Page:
Until that inning, Volquez had looked as sharp as he had all season, hitting 98 mph with his fastball on a few occasions, something he hadn't done all year. Through five innings, the right-hander had a pair of strikeouts and eight ground-ball outs compared to zero fly-ball outs, with the only blemish on his line score being a solo homer by Chris Colabello in the second inning.
On the final pitch of a 10-pitch at-bat against Bautista with two on in the sixth, Volquez snapped a curve that appeared to nick the outside corner at the knees for strike three as Bautista tried to hold his swing. But home-plate umpire Dan Iassogna called it ball four, loading the bases. The Blue Jays eventually broke the game open with four runs.
Volquez threw up his arms in disbelief of the 3-2 call.
"I thought it was a strike," Volquez said. "It was a good pitch, on the corner."
When the pitch reached Perez's glove and the ball four call was made, shortstop Alcides Escobar and second baseman Ben Zobrist also threw up their arms in rare forms of protest. Zobrist even jumped up and down once in disbelief.
"The pitch was a strike," Escobar said. "A strike is a strike, a ball's a ball. That was a strike."
The other narrative on the pitch was whether or not Bautista swung. Royals manager Ned Yost was screaming to Perez to appeal with first-base umpire Jeff Nelson, but because of the crowd noise, Perez couldn't hear Yost.
"Yeah, I wanted to get an appeal there, but I couldn't get anybody's attention because the crowd was so loud," Yost said. "And if those things linger, you're never going to get the call."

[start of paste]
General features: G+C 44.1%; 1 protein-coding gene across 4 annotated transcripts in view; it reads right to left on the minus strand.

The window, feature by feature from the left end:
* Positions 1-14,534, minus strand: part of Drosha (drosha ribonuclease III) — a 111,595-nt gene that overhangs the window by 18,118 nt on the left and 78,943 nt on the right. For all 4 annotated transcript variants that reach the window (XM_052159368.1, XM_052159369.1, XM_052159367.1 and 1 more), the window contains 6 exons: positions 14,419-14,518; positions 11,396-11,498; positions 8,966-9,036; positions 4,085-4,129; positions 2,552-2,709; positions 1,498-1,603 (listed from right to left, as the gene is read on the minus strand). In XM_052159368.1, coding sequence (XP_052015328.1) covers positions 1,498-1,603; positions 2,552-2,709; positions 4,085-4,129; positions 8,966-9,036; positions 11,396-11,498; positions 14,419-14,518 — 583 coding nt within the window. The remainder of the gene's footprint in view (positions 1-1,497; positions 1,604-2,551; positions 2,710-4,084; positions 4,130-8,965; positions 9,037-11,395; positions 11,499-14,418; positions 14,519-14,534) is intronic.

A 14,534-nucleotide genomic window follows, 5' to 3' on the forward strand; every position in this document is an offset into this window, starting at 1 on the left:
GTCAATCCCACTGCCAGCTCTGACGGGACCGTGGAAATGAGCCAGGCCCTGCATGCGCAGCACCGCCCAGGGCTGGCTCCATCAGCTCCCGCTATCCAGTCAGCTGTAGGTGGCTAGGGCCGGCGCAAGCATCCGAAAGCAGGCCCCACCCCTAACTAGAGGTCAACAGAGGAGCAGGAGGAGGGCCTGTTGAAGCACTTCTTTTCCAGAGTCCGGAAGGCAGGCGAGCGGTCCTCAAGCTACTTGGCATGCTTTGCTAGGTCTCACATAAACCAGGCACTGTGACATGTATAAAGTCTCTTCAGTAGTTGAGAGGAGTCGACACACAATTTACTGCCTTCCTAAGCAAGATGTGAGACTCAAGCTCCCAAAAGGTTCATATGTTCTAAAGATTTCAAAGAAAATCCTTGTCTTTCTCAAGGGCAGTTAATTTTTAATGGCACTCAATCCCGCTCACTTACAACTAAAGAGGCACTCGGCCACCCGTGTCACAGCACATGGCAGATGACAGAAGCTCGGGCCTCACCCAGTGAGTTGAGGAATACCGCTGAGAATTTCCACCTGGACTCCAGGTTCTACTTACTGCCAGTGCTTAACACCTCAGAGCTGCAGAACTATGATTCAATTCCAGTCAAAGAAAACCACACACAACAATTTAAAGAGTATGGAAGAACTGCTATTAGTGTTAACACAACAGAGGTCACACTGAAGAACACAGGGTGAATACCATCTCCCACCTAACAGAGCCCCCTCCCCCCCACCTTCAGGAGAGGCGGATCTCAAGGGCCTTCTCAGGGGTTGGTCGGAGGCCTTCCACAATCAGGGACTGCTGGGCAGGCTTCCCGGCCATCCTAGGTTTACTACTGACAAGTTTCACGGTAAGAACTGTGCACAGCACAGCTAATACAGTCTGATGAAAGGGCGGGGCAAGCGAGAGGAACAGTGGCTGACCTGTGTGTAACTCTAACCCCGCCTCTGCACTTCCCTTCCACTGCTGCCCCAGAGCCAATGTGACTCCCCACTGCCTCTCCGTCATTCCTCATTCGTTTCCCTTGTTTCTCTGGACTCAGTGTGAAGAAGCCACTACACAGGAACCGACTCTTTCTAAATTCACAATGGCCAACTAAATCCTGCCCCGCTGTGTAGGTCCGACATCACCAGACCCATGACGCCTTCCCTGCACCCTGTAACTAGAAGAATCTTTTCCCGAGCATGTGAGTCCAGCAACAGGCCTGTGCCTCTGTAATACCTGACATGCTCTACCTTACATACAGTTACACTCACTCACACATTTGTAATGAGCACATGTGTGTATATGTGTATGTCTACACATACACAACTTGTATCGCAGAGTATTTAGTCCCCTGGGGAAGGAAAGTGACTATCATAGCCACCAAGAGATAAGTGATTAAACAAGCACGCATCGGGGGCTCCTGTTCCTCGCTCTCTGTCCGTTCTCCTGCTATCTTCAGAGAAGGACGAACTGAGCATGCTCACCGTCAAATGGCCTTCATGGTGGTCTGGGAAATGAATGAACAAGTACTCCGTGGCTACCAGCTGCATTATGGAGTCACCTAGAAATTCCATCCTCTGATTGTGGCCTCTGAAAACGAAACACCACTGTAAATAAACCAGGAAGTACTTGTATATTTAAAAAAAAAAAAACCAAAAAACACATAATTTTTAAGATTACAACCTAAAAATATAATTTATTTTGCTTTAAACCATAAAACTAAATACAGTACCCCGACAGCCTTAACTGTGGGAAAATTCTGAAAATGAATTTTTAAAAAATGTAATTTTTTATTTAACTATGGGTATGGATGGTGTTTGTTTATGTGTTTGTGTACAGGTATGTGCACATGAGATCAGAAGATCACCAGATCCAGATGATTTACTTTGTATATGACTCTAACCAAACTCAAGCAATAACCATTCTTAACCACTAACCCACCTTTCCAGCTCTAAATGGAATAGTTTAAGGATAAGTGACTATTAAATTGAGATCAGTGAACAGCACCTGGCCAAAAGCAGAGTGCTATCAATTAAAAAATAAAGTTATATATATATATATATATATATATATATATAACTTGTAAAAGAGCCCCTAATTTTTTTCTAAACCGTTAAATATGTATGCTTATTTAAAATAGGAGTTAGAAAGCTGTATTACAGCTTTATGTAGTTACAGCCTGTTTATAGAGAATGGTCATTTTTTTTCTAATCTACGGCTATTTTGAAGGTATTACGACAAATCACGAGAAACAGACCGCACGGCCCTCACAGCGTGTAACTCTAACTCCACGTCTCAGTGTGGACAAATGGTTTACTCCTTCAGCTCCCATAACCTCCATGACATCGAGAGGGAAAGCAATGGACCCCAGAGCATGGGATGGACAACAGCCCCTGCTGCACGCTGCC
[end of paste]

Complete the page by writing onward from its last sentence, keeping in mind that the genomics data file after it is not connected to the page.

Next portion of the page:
Perez said he didn't ask for an appeal for one simple reason.
"I thought the pitch was a strike" he said. "It was there."
Bautista also knew the call could have gone either way.
"I can say I got the benefit of a borderline call going my way," Bautista said.
Volquez said after the game that Perez told him that Iassogna admitted he made a mistake and apologized -- that statement was quickly tweeted out by many reporters. But Perez told a handful of reporters later, as the clubhouse had nearly emptied out, that that conversation never happened.
"No, [Iassogna] never say that," Perez said. "I told [Iassogna] that, 'Hey, nobody's perfect and that pitch was probably a strike.' That's all. He didn't apologize."
"It's not common practice, but it's not uncommon," crew chief John Hirschbeck said, "if you think you missed the pitch to say, 'Sorry, I missed the pitch.' But I don't know that that happened in any way, shape or form."
The other question is, of course, whether or not Volquez should have been in the game to even face Baustista. Volquez had been terrific through five innings, giving up just the one run. But Volquez walked Ben Revere to lead off the sixth and then hit Josh Donaldson with a pitch.
Kelvin Herrera was warming up and ready, but Yost stuck with Volquez, who already had induced eight ground-ball outs.
"I thought [Volquez] still had good stuff," Yost said. "We had Herrera there, but they hadn't scored. Eddie's fastball had all kinds of life. We were looking for a double-play ball, quite frankly, with all the movement on it, we just didn't get it."
Volquez then walked Edwin Encarnacion, the next hitter, forcing in a run. That also came on a borderline 3-2 pitch.
"The one to Encarnacion probably could have gone either way," Yost said. "We just didn't get the call there."
Herrera finally entered and struck out Colabello. But Troy Tulowitzki ambushed a first-pitch fastball from Herrera and roped a three-run double.
For Volquez, it was a tough way to end a day that had started with so much promise.
"I just told myself to go out there and give it everything I had," Volquez said. "It wasn't enough. But we're still in good shape."